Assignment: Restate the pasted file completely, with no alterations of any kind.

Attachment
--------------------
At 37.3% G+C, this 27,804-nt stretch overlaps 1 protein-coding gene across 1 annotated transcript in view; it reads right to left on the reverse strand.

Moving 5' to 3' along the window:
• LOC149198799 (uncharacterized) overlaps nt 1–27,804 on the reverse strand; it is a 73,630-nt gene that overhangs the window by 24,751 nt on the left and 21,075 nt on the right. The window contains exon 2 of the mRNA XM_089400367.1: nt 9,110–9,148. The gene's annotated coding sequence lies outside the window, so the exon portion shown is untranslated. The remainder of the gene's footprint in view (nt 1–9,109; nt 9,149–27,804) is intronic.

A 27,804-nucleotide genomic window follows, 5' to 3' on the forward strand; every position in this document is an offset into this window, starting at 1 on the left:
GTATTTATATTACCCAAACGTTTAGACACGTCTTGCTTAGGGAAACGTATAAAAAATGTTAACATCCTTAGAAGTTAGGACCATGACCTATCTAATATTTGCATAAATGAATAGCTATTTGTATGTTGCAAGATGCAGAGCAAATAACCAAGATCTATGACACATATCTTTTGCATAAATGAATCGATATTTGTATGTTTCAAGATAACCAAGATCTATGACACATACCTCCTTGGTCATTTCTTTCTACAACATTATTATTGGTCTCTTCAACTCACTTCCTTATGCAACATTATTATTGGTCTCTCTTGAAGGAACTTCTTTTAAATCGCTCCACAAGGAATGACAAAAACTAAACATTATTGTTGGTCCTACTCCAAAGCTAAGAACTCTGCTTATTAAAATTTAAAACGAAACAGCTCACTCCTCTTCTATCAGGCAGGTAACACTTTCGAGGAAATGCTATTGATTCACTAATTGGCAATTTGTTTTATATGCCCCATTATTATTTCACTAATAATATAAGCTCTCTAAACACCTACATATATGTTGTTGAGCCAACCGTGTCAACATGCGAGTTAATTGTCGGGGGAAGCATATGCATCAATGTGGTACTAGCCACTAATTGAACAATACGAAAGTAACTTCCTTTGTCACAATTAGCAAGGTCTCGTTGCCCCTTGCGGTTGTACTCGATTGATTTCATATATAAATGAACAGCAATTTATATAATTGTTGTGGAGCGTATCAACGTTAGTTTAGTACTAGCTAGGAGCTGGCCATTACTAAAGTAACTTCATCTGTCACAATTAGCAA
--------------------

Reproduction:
At 37.3% G+C, this 27,804-nt stretch overlaps 1 protein-coding gene across 1 annotated transcript in view; it reads right to left on the reverse strand.

Moving 5' to 3' along the window:
• LOC149198799 (uncharacterized) overlaps nt 1–27,804 on the reverse strand; it is a 73,630-nt gene that overhangs the window by 24,751 nt on the left and 21,075 nt on the right. The window contains exon 2 of the mRNA XM_089400367.1: nt 9,110–9,148. The gene's annotated coding sequence lies outside the window, so the exon portion shown is untranslated. The remainder of the gene's footprint in view (nt 1–9,109; nt 9,149–27,804) is intronic.

A 27,804-nucleotide genomic window follows, 5' to 3' on the forward strand; every position in this document is an offset into this window, starting at 1 on the left:
GTATTTATATTACCCAAACGTTTAGACACGTCTTGCTTAGGGAAACGTATAAAAAATGTTAACATCCTTAGAAGTTAGGACCATGACCTATCTAATATTTGCATAAATGAATAGCTATTTGTATGTTGCAAGATGCAGAGCAAATAACCAAGATCTATGACACATATCTTTTGCATAAATGAATCGATATTTGTATGTTTCAAGATAACCAAGATCTATGACACATACCTCCTTGGTCATTTCTTTCTACAACATTATTATTGGTCTCTTCAACTCACTTCCTTATGCAACATTATTATTGGTCTCTCTTGAAGGAACTTCTTTTAAATCGCTCCACAAGGAATGACAAAAACTAAACATTATTGTTGGTCCTACTCCAAAGCTAAGAACTCTGCTTATTAAAATTTAAAACGAAACAGCTCACTCCTCTTCTATCAGGCAGGTAACACTTTCGAGGAAATGCTATTGATTCACTAATTGGCAATTTGTTTTATATGCCCCATTATTATTTCACTAATAATATAAGCTCTCTAAACACCTACATATATGTTGTTGAGCCAACCGTGTCAACATGCGAGTTAATTGTCGGGGGAAGCATATGCATCAATGTGGTACTAGCCACTAATTGAACAATACGAAAGTAACTTCCTTTGTCACAATTAGCAAGGTCTCGTTGCCCCTTGCGGTTGTACTCGATTGATTTCATATATAAATGAACAGCAATTTATATAATTGTTGTGGAGCGTATCAACGTTAGTTTAGTACTAGCTAGGAGCTGGCCATTACTAAAGTAACTTCATCTGTCACAATTAGCAA